Is It Time to Stop Doing Business with China?
• Formaldehyde, used to prolong the shelf life of noodles and tofu;
• Borax, found in detergents and Fiberglass that is used also to preserve fish and meats in Asia;
• Diethylene glycol, a sweet, thickening poison that turned up last week in counterfeit Colgate toothpaste and others marketed under the labels Cooldent Fluoride, Cooldent Spearmint, Cooldent ICE, Dr. Cool, Superdent, Clean Rite, Oralmax Extreme, Oral Bright, Bright Max and ShiR Fresh Mint;
• Produce sprayed with banned pesticides such as DDT; and
• Chinese honey containing the antibiotic chloramphenicol, peppers with pesticides and seafood contaminated with veterinary drugs, to name just a few.
After reading what I have just written, I am scared. I don’t want to buy anything from China—not food, not pet food, not electronics, not clothes, not anything.
American companies that don’t do any business with China would be smart to say so, using a technique articulated by West Coast “Marketing Wizard” Jay Abraham—pre-emptive advertising. An example of pre-emptive advertising is found in Tuesday’s New York Times—a full-page open letter from the president and CEO of Tyson Foods, Richard L. Bond, announcing: “Tyson Fresh Chicken Now Raised Without Antibiotics.”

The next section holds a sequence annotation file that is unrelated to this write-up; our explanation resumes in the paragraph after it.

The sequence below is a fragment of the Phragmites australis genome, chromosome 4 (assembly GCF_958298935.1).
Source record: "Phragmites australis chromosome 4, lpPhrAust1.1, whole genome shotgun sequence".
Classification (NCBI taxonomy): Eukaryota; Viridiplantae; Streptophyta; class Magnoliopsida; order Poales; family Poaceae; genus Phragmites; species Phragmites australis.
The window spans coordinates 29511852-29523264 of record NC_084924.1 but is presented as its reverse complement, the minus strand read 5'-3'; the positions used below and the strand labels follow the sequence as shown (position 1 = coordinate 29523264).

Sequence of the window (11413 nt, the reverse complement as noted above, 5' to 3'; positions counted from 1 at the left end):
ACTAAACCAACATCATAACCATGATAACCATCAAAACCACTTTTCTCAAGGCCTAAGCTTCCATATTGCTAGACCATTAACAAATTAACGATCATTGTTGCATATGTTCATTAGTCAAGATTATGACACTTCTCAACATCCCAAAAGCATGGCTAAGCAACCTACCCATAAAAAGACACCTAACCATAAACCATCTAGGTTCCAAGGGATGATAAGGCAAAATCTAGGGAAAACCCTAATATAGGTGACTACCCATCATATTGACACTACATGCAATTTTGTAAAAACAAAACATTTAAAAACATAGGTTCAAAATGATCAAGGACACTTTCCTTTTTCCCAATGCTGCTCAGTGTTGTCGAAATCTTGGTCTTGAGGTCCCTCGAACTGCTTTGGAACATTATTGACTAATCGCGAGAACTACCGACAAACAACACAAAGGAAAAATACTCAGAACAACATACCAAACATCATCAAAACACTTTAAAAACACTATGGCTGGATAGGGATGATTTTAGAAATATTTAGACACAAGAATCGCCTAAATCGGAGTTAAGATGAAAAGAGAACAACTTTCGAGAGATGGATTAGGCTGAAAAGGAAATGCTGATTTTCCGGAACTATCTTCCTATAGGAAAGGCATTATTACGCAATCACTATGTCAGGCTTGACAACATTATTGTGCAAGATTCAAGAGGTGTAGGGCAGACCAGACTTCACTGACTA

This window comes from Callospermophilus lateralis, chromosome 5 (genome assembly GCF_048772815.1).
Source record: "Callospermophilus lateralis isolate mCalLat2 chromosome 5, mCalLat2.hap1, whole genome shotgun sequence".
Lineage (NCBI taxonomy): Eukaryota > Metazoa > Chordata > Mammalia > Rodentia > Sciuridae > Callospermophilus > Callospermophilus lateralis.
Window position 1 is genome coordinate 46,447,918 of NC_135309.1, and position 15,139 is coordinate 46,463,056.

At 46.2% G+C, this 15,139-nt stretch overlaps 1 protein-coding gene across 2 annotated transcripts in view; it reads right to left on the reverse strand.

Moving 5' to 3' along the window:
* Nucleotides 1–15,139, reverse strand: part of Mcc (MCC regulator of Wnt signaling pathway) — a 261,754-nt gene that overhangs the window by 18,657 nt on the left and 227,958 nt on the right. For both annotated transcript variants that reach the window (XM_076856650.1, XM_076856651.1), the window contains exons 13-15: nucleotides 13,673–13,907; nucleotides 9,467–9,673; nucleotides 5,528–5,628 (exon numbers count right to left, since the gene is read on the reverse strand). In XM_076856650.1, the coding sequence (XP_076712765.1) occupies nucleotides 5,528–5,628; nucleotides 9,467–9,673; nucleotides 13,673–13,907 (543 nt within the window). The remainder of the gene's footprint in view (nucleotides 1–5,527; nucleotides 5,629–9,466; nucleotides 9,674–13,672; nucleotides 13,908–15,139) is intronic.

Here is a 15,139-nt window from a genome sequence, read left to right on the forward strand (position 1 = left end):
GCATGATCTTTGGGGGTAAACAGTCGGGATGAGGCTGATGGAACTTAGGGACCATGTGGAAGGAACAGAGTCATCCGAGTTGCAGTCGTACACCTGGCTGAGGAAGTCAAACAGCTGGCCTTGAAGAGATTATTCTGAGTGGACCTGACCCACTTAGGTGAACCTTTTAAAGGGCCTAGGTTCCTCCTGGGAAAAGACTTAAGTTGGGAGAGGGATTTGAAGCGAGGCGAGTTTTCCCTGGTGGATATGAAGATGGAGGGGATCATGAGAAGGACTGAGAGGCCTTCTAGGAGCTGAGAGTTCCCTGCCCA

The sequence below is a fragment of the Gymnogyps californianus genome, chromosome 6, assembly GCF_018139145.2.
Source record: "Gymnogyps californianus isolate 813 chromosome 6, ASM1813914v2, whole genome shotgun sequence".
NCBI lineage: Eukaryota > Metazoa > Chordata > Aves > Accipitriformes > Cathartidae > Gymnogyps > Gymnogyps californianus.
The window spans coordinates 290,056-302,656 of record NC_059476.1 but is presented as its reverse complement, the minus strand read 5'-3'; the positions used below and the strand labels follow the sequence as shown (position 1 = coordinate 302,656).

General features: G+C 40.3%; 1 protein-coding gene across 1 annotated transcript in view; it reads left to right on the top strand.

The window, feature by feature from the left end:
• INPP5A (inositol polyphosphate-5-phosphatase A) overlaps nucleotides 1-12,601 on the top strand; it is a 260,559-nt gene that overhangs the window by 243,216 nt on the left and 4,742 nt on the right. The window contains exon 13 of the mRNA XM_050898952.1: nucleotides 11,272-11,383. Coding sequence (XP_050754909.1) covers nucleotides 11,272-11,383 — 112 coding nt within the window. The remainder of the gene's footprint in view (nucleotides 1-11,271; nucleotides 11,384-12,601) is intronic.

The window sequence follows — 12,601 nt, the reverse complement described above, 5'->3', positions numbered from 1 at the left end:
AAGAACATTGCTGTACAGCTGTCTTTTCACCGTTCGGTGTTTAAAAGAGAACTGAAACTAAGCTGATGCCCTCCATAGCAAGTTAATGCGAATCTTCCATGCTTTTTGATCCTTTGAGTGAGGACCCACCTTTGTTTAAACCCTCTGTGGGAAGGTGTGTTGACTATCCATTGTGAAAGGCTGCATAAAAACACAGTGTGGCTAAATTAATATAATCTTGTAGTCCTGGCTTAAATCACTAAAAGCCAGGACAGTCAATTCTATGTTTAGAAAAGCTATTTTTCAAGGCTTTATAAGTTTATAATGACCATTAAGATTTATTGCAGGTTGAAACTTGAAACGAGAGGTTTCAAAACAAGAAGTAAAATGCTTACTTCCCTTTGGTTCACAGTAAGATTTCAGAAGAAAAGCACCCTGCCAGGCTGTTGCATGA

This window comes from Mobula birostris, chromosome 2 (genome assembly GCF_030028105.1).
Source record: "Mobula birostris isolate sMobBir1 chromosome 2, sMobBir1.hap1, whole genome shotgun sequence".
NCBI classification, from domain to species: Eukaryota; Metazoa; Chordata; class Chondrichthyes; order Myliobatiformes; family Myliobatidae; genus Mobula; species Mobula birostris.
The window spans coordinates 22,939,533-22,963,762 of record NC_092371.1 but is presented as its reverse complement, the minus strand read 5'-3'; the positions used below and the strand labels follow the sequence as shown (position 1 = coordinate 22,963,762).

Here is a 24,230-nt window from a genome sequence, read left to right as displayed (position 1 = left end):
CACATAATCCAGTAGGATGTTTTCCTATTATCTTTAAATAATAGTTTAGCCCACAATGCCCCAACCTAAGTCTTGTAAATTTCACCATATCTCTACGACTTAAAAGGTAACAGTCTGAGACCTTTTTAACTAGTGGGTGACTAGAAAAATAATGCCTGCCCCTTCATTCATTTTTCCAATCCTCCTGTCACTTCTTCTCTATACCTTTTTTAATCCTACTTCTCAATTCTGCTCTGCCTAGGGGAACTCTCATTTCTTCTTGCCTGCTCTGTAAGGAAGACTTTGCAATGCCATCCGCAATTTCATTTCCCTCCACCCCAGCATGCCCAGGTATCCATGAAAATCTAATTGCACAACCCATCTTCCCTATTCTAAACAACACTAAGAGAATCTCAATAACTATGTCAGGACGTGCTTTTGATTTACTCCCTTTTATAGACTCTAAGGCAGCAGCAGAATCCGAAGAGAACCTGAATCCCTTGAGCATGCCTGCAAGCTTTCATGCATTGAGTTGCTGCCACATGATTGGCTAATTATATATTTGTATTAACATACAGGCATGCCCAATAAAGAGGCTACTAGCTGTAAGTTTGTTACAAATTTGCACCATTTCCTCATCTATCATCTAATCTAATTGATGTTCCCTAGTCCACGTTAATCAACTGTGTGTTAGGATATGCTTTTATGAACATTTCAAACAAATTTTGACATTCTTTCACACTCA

This implies that Perdue and everybody else in the business is lacing their chickens with potentially harmful antibiotics. How can Perdue reply? It can say, “Uh … gee, we don’t use antibiotics either.” This is brilliant ploy by Tyson, especially at a time when the Chinese are negotiating with the United States and EU to allow the import of poultry products.
Last fall, Chinese authorities discovered farmers in the Hebei province were adding the cancer-causing red dye, Sudan B, to duck feed so that their eggs would have reddish yolks and bring higher prices.
And in the province of Liaoning, a chicken farmer bought 28 bottles of condensed vaccine and inoculated his 10,000 birds from Asian flu. They all died, because the vaccine was of poor quality from an unlicensed factory.